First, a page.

Rick Piltz asks Koomey about Naomi Klein’s comments regarding how dramatic a change we need to make — “shredding the free-market ideology that has dominated the global economy for more than three decades”. His reply, in part:
I don’t agree with this framing of the problem. We need markets to help us attain wide acceptance of technologies, ideas and practices essential for building a sustainable world. That’s the only way we’ll be able to adapt fast enough to truly face the climate challenge.
There are good reasons to support a rethinking of the way government interacts with the private sector, but that doesn’t mean that capitalism is doomed, just that it has to be modified to reflect the new realities in which we find ourselves. The key is in redefining property rights. First, and most importantly, that means changing the property rights in the atmosphere, so that people can no longer freely dump pollutants there. People who use fossil fuels must pay the true cost to society of the pollution they cause, which is both fair and efficient for society as a whole.
Of course, one can play all sorts of semantic games and argue endlessly about how much one can change our current incarnation of capitalism before we’ve crossed the line from tweaking it into replacing it. (Theseus’ Paradox, anyone?) In general I agree with Koomey, however: We have to recognize the critical role of markets to develop and deliver the hardware (turbines and solar panels), software, and financial tools (production pricing agreements for solar power), but we shouldn’t think for a nanosecond that it will produce exactly what we desperately need on its own.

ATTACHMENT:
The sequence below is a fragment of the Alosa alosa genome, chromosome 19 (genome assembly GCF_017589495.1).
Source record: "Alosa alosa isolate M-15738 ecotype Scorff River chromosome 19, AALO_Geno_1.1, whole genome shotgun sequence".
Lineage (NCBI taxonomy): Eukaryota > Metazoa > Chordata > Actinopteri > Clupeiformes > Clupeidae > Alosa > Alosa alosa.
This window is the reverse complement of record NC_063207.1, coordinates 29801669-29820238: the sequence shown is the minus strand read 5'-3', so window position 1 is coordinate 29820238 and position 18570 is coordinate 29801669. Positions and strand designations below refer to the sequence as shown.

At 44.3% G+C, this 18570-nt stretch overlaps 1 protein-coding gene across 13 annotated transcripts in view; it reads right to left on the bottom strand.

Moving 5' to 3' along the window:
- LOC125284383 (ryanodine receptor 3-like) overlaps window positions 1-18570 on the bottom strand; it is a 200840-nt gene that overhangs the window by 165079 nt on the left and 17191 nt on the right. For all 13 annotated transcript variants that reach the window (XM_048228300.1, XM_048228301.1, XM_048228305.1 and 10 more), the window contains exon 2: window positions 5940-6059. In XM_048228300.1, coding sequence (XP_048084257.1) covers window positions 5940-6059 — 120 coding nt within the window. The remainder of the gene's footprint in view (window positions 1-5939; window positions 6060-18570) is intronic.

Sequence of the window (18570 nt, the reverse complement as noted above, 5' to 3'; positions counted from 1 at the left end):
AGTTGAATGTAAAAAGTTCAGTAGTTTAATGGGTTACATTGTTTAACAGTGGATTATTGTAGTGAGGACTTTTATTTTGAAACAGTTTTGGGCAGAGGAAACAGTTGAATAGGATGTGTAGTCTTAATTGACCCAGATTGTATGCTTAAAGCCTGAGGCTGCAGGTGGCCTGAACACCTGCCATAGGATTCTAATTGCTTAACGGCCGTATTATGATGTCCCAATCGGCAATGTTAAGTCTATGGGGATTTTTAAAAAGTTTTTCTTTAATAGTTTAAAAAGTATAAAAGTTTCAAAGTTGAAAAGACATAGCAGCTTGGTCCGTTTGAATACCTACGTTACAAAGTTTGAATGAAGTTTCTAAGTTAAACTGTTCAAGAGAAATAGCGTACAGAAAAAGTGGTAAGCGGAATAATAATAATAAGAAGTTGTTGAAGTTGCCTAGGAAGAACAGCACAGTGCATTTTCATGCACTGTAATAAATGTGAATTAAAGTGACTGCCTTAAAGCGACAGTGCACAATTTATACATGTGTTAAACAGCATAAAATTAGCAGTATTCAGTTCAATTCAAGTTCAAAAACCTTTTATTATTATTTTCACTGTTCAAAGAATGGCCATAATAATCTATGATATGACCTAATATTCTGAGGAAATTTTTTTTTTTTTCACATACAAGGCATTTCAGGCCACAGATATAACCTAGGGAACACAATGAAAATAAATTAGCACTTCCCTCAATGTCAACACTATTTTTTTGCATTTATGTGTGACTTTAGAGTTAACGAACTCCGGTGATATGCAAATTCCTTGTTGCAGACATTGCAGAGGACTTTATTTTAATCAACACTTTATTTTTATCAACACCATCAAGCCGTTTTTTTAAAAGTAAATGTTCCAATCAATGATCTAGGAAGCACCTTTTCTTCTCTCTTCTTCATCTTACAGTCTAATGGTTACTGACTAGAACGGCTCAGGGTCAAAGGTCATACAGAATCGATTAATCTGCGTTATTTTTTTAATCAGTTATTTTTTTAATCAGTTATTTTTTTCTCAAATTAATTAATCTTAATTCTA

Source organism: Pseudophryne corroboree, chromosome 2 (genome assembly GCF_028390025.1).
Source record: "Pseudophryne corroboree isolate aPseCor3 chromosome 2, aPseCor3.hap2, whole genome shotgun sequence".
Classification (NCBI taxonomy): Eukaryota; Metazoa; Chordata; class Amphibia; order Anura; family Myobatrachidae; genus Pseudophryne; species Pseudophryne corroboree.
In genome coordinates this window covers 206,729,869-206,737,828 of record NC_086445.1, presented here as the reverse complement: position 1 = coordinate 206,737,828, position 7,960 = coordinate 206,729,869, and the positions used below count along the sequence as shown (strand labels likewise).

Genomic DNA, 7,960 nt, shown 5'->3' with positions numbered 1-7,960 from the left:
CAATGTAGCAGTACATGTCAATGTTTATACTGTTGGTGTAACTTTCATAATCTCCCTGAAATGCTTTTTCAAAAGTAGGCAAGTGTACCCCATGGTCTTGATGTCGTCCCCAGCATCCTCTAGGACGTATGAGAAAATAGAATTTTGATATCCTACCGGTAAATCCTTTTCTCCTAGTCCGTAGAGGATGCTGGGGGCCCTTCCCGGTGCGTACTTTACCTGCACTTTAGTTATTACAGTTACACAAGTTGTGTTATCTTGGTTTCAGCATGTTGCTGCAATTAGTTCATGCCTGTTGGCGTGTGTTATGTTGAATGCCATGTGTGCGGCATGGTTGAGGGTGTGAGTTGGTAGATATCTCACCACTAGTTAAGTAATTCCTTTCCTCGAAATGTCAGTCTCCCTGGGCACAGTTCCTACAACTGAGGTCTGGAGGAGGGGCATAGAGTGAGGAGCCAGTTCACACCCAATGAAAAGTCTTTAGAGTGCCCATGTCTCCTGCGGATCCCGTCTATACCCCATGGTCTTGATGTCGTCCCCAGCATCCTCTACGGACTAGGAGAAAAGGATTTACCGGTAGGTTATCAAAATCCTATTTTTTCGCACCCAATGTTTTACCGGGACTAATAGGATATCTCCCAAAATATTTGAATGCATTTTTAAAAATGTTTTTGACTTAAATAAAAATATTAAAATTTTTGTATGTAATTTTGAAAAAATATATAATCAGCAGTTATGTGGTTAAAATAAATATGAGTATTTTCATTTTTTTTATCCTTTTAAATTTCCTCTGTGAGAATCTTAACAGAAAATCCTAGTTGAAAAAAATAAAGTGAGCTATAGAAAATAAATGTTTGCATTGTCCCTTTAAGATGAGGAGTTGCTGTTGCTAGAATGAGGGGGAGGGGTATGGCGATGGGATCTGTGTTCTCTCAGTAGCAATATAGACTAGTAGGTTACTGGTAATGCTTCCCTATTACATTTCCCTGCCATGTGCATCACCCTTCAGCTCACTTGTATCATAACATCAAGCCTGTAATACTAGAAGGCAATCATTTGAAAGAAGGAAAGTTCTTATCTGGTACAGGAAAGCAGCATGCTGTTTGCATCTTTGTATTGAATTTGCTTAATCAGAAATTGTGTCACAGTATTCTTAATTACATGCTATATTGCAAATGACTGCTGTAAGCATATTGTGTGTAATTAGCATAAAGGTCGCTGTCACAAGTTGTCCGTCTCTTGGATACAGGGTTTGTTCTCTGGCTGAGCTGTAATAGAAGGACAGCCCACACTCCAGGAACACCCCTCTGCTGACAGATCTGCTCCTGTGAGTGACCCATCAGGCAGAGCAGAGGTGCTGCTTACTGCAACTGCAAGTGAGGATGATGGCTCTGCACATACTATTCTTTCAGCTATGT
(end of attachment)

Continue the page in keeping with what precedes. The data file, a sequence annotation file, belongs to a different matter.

A key reason why we can’t trust the all-seeing, all-knowing market to magically provide for our needs is, of course, timing. The “free market” is spectacularly good at allocating resources in the short run in response to price signals. But it is just as spectacularly bad at taking action long before such signals appear. Left entirely to the pricing signals of the market, we would burn fossil fuels at a horrific clip until alternatives became cheaper, almost entirely through the rising price of such fuels as supply was challenged to keep up with demand. Without government intervention in the markets in the form of CAFE regulations, subsidies for renewables, etc., we’d see even less development of alternatives and therefore even less reduction in our CO2 emissions.
Oh, and if anyone is tempted to post a comment braying about how much US emissions have dropped because cheap natural gas has displaced a lot of coal burning for electricity generation, save your keystrokes unless you can also make a case for that shift being both permanent and enough to reduce our CO2 emissions from that sector.